Preah Sihanouk authorities said they received 23 complaints related to confinement and forced labor from October 3, 2022 to January 17, 2023. From January to August last year, authorities rescued 865 foreigners who were trafficked and smuggled to Cambodia, according to Interior Minister Sar Kheng.

An Rama, labor rights NGO Central’s Sihanoukville representative, told CamboJA that since mid-2022 more Malaysian and Indonesian nationals have flocked to work in casinos and hotels in Sihanoukville.

“The influx of foreign workers to work in Sihanoukville would be an opportunity for criminals to commit human trafficking crimes as most foreigners were found without proper documents,” he said. 

Central helped rescue a Malaysian national in November last year after she had been confined for around one year at a Chinese-owned casino in Sihanoukville known as Jin Bei 3. She had been promised $800 per month for a customer service job but in reality only received $300 and was forced to work up to 16 hours a day, Rama said.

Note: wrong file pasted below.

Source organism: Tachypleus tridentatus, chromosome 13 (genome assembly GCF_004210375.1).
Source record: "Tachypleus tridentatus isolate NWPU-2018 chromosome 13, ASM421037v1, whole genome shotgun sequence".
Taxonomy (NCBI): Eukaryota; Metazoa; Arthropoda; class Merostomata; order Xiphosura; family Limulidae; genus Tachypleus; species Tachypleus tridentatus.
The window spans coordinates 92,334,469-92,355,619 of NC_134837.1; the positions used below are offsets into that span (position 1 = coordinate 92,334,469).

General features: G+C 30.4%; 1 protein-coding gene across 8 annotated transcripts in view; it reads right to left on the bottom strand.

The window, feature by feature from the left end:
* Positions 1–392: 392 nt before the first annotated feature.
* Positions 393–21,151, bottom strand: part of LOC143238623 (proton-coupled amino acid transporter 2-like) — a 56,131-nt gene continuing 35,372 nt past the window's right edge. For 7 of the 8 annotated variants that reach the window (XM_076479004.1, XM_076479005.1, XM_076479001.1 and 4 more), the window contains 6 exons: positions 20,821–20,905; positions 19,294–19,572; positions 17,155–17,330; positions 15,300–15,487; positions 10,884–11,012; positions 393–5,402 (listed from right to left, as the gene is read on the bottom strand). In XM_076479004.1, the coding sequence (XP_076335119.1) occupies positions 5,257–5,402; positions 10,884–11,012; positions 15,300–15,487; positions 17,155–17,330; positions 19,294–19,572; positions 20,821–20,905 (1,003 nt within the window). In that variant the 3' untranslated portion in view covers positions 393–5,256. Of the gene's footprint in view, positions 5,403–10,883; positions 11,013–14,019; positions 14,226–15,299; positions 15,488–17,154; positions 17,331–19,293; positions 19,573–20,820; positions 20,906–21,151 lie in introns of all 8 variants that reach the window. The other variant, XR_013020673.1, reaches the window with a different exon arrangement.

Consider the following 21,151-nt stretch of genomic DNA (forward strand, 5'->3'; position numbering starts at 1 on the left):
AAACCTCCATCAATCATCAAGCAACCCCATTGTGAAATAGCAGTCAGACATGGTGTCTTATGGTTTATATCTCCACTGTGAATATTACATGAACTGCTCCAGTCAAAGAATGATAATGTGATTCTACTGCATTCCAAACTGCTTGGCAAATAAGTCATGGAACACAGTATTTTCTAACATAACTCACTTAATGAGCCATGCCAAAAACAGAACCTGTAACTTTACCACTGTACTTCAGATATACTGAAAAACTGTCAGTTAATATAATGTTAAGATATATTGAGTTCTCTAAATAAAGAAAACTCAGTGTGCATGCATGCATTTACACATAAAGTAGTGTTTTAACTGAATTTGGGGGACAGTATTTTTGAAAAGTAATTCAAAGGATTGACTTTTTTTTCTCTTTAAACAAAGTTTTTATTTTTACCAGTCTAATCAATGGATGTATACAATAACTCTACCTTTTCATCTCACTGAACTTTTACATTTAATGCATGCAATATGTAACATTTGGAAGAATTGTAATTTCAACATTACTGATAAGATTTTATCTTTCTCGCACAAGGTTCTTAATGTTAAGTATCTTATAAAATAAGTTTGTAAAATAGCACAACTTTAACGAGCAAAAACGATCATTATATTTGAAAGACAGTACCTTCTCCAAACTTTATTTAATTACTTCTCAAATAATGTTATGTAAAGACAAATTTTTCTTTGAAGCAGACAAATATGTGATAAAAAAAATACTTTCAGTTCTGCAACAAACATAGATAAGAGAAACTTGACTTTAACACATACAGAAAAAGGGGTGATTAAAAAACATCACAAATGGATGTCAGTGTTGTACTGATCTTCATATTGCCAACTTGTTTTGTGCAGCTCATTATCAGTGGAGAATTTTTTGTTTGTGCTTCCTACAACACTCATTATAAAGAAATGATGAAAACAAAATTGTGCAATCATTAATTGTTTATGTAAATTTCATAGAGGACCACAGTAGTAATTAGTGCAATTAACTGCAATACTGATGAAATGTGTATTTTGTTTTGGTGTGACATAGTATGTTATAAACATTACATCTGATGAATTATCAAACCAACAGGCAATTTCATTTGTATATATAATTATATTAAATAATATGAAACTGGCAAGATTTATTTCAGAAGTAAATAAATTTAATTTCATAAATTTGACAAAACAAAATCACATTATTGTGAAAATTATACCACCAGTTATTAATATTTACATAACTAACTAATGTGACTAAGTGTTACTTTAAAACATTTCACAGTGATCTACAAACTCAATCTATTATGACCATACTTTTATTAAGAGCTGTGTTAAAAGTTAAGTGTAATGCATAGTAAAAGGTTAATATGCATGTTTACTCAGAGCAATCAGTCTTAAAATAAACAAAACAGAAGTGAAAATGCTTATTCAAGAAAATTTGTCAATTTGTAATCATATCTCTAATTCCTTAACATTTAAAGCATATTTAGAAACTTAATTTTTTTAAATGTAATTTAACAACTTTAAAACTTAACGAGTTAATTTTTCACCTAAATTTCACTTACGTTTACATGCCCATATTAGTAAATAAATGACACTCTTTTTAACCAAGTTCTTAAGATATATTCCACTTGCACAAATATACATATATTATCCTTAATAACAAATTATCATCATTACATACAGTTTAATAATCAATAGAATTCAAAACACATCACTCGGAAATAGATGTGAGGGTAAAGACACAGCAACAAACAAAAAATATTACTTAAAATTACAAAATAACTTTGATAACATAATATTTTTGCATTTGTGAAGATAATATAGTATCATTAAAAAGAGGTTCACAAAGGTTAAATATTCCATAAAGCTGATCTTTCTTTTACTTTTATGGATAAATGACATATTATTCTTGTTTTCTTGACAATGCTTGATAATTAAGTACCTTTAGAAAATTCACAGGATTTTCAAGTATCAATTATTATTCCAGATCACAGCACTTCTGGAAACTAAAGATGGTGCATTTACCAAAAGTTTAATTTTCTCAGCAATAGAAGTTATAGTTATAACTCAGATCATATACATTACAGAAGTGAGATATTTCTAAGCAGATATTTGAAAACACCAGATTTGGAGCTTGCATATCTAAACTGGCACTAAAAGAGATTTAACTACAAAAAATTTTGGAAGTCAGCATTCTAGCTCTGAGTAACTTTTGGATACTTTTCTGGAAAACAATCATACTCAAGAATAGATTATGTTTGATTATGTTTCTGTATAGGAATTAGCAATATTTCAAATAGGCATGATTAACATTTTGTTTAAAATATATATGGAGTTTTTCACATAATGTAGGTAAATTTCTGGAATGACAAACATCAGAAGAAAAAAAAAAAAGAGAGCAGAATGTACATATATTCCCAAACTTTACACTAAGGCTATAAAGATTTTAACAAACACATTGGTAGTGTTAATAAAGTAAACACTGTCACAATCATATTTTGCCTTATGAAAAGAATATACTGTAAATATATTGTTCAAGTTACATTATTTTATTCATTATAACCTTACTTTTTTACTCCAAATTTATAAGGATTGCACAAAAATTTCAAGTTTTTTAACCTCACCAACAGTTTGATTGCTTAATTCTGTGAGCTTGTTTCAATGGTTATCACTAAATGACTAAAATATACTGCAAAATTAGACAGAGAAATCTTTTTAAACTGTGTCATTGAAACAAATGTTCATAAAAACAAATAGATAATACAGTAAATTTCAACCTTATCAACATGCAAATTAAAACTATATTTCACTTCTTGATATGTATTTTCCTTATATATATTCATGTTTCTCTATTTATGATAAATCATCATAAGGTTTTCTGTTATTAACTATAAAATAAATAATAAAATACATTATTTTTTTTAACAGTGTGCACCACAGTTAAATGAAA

“According to our network of food delivery workers, when they take food to the hotels and casinos, some casinos owned by Chinese still do not allow workers to leave the compound,” he said. 

In the U.S. government’s 2022 Trafficking in Persons report, Cambodia was downgraded to Tier 3, the lowest possible status, as a result of endemic corruption and an unwillingness to hold human traffickers accountable.